Many critics have savaged this film for portraying Jim Preston as anything other than the sort of sick creep who locks women in underground bunkers for years. By so doing, however, they miss the point of the script. The film’s entire premise is that Preston isn’t some twisted sicko but an average (at least by Hollywood standards) guy, who gradually and after considerable soul searching, makes a decision that dooms another person to share his fate. In actuality, we know how we think we would react in such a situation, but, like any life-or-death crisis we may face, we never actually know until we are confronted. Sadly, it’s far easy to project our own actions when we have never been and know we will never be faced by that situation.


While I admire Passengers for raising the moral and ethical issue, I also hat the fact that the script never shows us the eventual outcome of Jim’s decision. Instead, it adopts the hoary old plot device of putting the characters in danger, knowing that they will put aside their differences for the greater good. I suspect the film put the characters in danger because it was a $100+ million holiday release that the studio felt had to be something bigger than an independent character-driven film that could have easily been made on 1% of the budget. The end result is that the film cops out of showing the actual consequences of Jim’s decision in favor of tossing a few million dollars of effects money around.


The action sequences in Passengers are a mixed bag. There’s one great effect in which Aurora finds herself trapped in a swimming pool when the ship loses its artificial gravity and she is unable to swim out of the water that encircles her. Beyond that, however, it’s just the same sort of space action we’ve seen before, coming down to a race to throw a key switch before it’s too late and an outside-the-ship rescue mission of the type Gravity handled so much better. None of this material is bad, but director Tyldrum fails to make it stand out in any way.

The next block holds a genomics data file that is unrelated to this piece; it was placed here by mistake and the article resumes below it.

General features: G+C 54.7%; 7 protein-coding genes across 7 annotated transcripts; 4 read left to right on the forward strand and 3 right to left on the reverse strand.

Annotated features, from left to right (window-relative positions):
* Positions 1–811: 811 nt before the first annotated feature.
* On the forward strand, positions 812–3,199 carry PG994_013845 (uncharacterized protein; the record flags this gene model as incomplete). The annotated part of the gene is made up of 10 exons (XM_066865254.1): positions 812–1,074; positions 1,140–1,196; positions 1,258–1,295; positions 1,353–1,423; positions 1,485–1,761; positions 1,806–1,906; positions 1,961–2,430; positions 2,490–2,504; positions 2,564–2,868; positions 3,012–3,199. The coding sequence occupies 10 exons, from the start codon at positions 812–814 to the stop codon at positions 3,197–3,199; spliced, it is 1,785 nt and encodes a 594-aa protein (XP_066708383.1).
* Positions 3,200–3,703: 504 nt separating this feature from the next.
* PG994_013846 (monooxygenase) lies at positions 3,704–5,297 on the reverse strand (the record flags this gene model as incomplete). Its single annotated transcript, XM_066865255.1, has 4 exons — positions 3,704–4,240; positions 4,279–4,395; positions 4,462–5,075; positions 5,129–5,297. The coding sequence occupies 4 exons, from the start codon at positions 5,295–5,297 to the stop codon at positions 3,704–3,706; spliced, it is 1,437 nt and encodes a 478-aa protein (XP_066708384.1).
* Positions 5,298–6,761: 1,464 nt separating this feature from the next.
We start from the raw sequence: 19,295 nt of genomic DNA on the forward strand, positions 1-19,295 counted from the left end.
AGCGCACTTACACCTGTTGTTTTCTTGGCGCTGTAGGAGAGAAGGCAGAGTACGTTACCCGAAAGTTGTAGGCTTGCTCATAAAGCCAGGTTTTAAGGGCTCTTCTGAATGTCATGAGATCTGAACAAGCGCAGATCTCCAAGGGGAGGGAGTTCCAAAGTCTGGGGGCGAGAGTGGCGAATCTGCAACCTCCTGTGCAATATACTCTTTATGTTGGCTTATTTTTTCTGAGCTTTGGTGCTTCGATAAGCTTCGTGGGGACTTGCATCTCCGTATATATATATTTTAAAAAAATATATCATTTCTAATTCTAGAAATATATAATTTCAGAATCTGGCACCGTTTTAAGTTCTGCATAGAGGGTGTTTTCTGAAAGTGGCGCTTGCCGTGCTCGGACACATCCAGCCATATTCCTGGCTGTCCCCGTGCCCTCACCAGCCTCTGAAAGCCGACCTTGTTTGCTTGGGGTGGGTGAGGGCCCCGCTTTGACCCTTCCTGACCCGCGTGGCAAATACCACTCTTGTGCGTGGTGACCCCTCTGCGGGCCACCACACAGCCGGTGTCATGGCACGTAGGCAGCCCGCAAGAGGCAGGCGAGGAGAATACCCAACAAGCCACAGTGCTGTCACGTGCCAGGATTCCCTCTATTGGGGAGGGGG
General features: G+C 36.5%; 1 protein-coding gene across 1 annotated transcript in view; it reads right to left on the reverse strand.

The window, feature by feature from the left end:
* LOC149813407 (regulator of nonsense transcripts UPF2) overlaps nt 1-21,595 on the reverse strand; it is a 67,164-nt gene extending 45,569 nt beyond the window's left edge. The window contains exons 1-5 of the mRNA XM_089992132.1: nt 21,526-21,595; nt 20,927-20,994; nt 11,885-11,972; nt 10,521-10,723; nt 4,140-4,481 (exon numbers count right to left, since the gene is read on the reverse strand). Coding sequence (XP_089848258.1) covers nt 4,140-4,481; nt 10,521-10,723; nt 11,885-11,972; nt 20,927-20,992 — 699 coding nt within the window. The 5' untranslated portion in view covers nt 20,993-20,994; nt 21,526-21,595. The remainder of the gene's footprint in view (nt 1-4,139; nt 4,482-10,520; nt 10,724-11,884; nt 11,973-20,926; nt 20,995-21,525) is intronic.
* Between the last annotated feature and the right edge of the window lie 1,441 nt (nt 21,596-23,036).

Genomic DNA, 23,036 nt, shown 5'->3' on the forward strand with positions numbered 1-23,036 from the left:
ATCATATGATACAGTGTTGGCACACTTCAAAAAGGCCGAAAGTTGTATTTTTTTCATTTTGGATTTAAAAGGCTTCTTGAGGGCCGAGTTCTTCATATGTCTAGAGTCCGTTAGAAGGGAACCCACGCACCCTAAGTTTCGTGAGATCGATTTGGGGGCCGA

Passengers is blessed by the presence of Jennifer Lawrence, one of our best young actresses, in a role that capitalizes both on her beauty (we can easily visualize Jim or virtually any man fantasizing at length about her). In addition, the movie takes some clever jabs at the aspects of technology that keep malfunctioning to Jim and Aurora’s dismay, and a class system on the ship that keeps feeding Jim cold cereal for breakfast while first class passenger Aurora gets gourmet meals. The film also gets good mileage out of having Jim try to analyze the programming algorithms of the ever-so-polite android bartender (who explains that he’s always cleaning glasses, even though he has no customers, because it makes people more likely to confide in him).


Passengers does a lot of little things right in much the same way that Stanley Kubrick satirized corporate culture and thinking 50 years ago in 2001. If it jettisoned the action sequences and concentrated on providing a credible resolution of its primary plot point, namely how Jim and Aurora’s story would play out in the absence of an artificially generated emergency, it could have been a great example of speculative science fiction. As it is, however, Passengers becomes nothing more than a passable romance highlighted by a not-quite-as-passable action sequences. This is one film where moviegoers will want to disembark the ship before the final reel.

In one of the film's best effects scenes, Jennifer Lawrence experiences gravity failure while underwater.

Read other reviews of Passengers:


Passengers (2016) on IMDb